Political resistance from the top was still strong, when suddenly, there was a cabinet reshuffle, and Alan Johnson was replaced by Andy Burnham, and Dawn Primarolo by Mike O’Brien. With the full support of these ministers, the NHS staff now began figuring out how to make the deal work. By December we had cracked it, and one afternoon Nick rang me up and said “I’ve been thinking and I can see there have been far too many coincidences to make this happen. I have to say, it’s a miracle and the Lord is in it.”
In January 2010 the Health Minister delivered a statement of behalf of the Government apologising for the part they had played in the Thalidomide catastrophe, and a promise of funding, which by 2014 had topped £120 million.
After 2008, campaigns began in 12 other countries. By the end of 2015 new funding deals had been delivered to around 4,500 thalidomiders all over the world, to a total value of billions of dollars.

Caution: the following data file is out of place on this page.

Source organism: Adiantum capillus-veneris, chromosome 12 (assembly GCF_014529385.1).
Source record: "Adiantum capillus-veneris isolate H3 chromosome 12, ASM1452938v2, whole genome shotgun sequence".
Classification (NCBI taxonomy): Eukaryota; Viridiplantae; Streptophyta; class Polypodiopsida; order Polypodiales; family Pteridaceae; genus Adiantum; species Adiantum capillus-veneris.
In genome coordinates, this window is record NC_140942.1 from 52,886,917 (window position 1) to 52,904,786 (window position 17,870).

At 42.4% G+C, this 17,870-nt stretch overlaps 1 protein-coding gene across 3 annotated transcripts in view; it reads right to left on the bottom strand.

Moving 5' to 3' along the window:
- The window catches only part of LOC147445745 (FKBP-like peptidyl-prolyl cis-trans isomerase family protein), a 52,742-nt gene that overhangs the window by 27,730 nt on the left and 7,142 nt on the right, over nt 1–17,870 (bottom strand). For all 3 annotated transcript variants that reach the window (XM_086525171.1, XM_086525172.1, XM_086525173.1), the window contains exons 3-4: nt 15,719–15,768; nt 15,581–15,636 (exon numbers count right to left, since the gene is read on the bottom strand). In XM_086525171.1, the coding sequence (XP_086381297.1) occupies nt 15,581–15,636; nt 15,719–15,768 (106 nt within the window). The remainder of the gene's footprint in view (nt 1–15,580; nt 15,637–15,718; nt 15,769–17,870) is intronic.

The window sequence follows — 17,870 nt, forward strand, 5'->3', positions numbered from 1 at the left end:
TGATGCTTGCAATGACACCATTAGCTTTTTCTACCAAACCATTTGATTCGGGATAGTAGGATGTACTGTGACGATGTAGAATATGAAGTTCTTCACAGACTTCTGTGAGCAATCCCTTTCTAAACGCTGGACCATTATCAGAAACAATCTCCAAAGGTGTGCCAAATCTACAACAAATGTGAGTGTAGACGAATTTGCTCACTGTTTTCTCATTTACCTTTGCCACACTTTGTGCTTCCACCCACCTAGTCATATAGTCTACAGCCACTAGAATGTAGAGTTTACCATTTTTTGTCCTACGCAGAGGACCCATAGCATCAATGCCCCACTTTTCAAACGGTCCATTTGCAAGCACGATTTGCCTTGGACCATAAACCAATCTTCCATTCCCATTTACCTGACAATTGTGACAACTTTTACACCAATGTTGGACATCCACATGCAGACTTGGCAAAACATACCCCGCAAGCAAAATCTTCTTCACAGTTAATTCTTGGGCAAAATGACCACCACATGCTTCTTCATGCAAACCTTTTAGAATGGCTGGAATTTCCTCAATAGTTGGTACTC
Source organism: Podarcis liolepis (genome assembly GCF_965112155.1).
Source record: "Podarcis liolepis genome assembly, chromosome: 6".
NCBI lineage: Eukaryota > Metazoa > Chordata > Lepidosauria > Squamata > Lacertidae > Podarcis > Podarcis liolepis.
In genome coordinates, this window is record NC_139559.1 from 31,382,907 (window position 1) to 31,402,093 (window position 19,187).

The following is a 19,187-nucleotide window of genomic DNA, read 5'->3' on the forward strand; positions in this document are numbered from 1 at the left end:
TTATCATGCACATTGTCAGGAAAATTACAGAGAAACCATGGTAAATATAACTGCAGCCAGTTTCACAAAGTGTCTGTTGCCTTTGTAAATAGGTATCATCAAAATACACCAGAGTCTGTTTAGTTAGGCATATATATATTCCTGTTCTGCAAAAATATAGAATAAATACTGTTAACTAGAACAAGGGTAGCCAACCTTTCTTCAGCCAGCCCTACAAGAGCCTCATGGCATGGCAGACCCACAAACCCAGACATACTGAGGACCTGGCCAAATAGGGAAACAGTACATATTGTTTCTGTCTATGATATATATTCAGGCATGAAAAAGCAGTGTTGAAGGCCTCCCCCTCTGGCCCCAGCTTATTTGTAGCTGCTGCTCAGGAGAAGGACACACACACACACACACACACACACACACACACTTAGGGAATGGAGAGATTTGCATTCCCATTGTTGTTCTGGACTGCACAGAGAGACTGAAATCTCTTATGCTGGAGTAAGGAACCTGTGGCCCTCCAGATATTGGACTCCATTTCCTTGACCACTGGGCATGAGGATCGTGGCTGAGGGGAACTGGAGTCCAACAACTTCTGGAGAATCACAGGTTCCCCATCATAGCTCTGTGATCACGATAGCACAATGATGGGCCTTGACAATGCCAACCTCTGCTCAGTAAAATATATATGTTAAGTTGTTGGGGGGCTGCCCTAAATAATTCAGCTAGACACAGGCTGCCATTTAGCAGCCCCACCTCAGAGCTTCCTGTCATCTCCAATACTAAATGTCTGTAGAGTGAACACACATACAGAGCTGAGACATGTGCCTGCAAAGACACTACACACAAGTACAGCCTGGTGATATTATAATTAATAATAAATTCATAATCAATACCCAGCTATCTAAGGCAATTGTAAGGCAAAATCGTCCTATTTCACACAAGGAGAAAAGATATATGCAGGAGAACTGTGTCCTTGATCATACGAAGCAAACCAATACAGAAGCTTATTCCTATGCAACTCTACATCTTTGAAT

In 1987, German Thalidomiders marked the 30th Anniversary of the drug going on sale with an all-night vigil outside the factory, near Aachen. They released a cloud of black balloons, in memory of the children who never survived. The ICTA campaign began with a demonstration outside the German embassy in London in 2008, where for the first time in UK a cloud of black balloons was released in memory of the Thalidomide babies who died.
That was when I started writing the story of this catastrophe, and I found an expert on the German records and chemical history who wanted to help, and one of the world’s top historians of the German chemical industry, so in 2010 we agreed to turn what we were gathering into a book. We found we would be the first people to make public the full scale of this catastrophe, the worst of its kind in history.
This book, The Thalidomide Catastrophe was published in May 2018, but here I want to tell you the previously unwritten story of how the power of God is at work. In this affair, the hidden secrets keep getting exposed. One example was that we found a record of a meeting, secretly convened within the German government to decide how to (illegally) shut down the criminal trial of the executives of Grünenthal. This meeting minute was unearthed just shortly after we saw a letter from the German Health Minister in 2014 saying that such a thing could never have happened, and it would be unconstitutional! Coincidence?